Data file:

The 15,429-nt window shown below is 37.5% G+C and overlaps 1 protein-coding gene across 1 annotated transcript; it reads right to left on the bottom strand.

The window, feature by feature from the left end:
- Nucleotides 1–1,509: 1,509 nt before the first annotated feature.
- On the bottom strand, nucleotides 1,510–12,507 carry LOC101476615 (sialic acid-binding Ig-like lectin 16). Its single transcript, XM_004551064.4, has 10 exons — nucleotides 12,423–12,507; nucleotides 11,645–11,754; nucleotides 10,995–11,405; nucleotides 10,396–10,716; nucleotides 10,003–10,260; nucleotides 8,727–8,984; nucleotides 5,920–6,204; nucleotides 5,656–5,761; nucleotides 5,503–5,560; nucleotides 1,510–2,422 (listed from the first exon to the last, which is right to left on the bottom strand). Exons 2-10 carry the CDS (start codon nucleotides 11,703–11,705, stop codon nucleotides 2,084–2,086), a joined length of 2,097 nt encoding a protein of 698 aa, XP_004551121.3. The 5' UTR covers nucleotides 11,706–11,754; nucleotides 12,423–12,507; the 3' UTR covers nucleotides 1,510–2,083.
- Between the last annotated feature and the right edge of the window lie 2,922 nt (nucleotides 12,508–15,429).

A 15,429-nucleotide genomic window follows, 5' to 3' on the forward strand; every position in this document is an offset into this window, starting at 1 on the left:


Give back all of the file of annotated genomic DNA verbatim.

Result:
The 15,429-nt window shown below is 37.5% G+C and overlaps 1 protein-coding gene across 1 annotated transcript; it reads right to left on the bottom strand.

The window, feature by feature from the left end:
- Nucleotides 1–1,509: 1,509 nt before the first annotated feature.
- On the bottom strand, nucleotides 1,510–12,507 carry LOC101476615 (sialic acid-binding Ig-like lectin 16). Its single transcript, XM_004551064.4, has 10 exons — nucleotides 12,423–12,507; nucleotides 11,645–11,754; nucleotides 10,995–11,405; nucleotides 10,396–10,716; nucleotides 10,003–10,260; nucleotides 8,727–8,984; nucleotides 5,920–6,204; nucleotides 5,656–5,761; nucleotides 5,503–5,560; nucleotides 1,510–2,422 (listed from the first exon to the last, which is right to left on the bottom strand). Exons 2-10 carry the CDS (start codon nucleotides 11,703–11,705, stop codon nucleotides 2,084–2,086), a joined length of 2,097 nt encoding a protein of 698 aa, XP_004551121.3. The 5' UTR covers nucleotides 11,706–11,754; nucleotides 12,423–12,507; the 3' UTR covers nucleotides 1,510–2,083.
- Between the last annotated feature and the right edge of the window lie 2,922 nt (nucleotides 12,508–15,429).

A 15,429-nucleotide genomic window follows, 5' to 3' on the forward strand; every position in this document is an offset into this window, starting at 1 on the left: